The Virgin of Guadalupe emerged in Spain around 1300 AD to 1500 AD after the fall of the Moors and has risen to become a very important image among the Chicano and Mexican women. The virgin of Guadalupe has been represented in many ways by many artists, showing the different conceptions that are held of the Virgin of Guadalupe.
Traditionally, the Virgin of Guadalupe is represented as quite a young woman that has the moon beneath her and wears a blue veil that is full of stars, and radiance emanates from her. In the artwork, she is depicted as humble, righteous, and submissive being with the skin of olive color, folded hands, and downcast eyes, reflecting the church’s image and reinforcing submissive roles expected of female gender as well as heterosexual and only religious-sanctioned unions. Therefore, the traditional meaning that is associated with the Virgin of Guadalupe is that of a passive, humble, and submissive woman, which reflected the role of women in the past society.
In the top right image of the Virgin of Guadalupe, Antonia Garcia represents the Virgin radiant with fire around her and a man kneeling before her. This representation shows the revolution of the Virgin of Guadalupe from a passive virgin to an active and powerful revolutionary. In essence, the man kneeling before her shows the status those women achieve in the society aided by the power of the Virgin of Guadalupe.
In the third presentation, bottom left, the painter is featured in the running shoes. He holds a snake in one hand and the blue veil of Guadalupe in the other. The painter tramples on the fallen angel, who is traditionally shown to hold the Virgin of Guadalupe aloft. This may be taken to mean a defeat of the Virgin as a powerful being.
The fourth presentation shows digitally changed photograph of a Chicano woman dressed in garlands made of foliage and roses that cover her breasts. The Chicana in this artwork stands with her arms akimbo and gazes at the viewer. She is lifted by a bear breasted woman. This representation expresses the beauty of women and their bodies as given to them by the Virgin. It is taken to represent beauty of the Virgin of Guadalupe (Brading).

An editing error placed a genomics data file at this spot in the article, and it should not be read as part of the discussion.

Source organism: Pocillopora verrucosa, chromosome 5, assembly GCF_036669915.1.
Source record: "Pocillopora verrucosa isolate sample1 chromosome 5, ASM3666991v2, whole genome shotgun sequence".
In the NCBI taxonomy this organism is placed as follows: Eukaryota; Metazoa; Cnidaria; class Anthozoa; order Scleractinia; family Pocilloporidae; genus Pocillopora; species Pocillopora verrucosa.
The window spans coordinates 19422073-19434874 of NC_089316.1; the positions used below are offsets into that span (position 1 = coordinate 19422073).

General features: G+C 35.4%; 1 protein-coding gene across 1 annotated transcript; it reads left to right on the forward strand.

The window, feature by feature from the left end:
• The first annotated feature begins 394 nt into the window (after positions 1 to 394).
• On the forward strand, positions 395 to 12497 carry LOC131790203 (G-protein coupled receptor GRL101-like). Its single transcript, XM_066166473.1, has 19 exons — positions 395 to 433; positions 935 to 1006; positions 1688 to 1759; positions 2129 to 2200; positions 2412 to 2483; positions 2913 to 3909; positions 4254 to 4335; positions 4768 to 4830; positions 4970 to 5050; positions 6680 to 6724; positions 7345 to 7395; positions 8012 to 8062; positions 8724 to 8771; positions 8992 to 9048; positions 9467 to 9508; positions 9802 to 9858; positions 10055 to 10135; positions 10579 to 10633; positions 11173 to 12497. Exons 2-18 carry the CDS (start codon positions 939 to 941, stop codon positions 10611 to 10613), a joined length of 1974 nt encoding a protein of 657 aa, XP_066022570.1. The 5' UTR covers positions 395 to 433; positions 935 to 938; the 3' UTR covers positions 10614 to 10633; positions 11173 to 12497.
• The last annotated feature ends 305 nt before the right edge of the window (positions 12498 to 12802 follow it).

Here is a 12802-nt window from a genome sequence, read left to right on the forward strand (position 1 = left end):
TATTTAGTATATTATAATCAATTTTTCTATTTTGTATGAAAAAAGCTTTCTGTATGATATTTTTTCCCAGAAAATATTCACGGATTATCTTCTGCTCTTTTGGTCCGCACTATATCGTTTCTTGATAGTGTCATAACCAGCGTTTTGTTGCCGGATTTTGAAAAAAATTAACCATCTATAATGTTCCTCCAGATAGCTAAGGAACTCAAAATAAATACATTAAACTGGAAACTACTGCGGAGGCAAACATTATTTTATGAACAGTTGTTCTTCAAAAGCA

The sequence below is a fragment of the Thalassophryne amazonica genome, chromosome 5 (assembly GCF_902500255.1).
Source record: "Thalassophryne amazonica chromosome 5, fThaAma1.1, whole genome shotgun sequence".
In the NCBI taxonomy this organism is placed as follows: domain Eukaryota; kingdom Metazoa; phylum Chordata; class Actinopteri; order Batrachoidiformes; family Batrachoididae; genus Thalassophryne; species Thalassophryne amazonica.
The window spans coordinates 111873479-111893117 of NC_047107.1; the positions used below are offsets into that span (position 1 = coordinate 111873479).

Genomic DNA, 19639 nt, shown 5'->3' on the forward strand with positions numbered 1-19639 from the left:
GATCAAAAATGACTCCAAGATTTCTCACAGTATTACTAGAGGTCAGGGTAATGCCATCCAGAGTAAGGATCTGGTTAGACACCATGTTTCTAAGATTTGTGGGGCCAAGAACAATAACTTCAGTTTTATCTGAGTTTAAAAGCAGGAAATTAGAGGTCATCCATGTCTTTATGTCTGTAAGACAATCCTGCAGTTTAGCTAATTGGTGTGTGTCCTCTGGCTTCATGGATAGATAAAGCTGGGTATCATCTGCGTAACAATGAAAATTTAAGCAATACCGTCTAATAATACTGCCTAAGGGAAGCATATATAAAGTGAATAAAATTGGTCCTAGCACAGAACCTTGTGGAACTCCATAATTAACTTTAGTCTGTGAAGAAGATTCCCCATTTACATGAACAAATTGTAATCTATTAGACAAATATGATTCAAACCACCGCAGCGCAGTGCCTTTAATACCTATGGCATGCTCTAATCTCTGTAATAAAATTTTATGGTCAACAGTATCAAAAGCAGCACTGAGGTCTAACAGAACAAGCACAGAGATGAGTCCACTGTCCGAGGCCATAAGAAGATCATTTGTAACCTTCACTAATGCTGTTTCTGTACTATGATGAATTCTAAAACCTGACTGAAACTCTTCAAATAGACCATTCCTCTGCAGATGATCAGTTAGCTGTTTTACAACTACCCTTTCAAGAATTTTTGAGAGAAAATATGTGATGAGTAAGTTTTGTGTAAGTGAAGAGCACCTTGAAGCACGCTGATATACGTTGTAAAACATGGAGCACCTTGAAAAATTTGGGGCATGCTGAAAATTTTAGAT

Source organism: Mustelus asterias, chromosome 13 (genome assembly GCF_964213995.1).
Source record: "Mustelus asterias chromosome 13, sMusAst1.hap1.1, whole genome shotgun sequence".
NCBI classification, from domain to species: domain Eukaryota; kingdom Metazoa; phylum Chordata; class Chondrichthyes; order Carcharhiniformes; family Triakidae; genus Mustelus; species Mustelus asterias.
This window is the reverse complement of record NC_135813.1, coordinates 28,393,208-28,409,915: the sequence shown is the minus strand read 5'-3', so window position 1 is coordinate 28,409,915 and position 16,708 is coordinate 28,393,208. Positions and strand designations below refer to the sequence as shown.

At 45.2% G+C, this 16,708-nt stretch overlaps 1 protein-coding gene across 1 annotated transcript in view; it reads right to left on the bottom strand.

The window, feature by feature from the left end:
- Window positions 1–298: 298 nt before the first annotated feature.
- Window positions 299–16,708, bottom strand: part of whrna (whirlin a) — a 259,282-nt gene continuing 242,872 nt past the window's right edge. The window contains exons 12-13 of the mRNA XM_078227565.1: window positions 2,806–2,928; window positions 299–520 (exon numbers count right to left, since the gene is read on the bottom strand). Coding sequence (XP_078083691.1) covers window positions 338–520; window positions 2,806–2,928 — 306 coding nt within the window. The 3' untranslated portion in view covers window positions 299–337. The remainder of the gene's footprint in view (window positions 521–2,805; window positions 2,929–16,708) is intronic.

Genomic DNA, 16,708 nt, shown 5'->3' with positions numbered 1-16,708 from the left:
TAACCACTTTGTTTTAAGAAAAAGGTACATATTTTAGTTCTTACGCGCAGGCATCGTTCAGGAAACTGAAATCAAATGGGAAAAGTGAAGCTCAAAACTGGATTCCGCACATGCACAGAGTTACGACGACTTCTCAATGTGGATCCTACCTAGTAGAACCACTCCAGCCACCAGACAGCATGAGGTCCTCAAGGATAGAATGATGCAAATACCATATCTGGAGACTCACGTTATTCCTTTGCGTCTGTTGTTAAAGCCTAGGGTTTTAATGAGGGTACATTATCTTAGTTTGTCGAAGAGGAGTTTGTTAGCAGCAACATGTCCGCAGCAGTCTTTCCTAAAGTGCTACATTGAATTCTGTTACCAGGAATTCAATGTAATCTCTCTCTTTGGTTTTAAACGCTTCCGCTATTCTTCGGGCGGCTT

The Raft of Medusa
The original work of The Raft of Medusa was done by Theodore Gericault, who lived in the period of 1791-1834. The work represented an event that happened during the time of the artist’s life. The work was incorporated by Klara Walker in an artistic appropriation. The painting was done in relation to the shipwreck that occurred when the French colonists were being ferried to Senegal. The ship was called Medusa, and the painting reflects the moment when the survivors were being rescued.
Walker uses the art to show what happened the moment when the ship was sinking. While in the original artwork, the moment captured was during the rescue of the survivors, in this particular artwork, Walker captures the moment when the ship was sinking. She uses the art to capture the emotions of the passengers on board. She shows the hopefulness of humans as some pray for rescue and hope to survive. The tranquility of the moment is shown when some passengers fall in the sea, ultimately capturing the attention of the audience of the art. The artist makes reference to this particular work in order to spread the same messages that the artwork was used to spread back in time. The artwork had political implications as well as humanitarian crises. It showed the suffering of the poor due to political negligence and impunity. Walker, therefore, employs the artwork to convey similar lessons to the audience.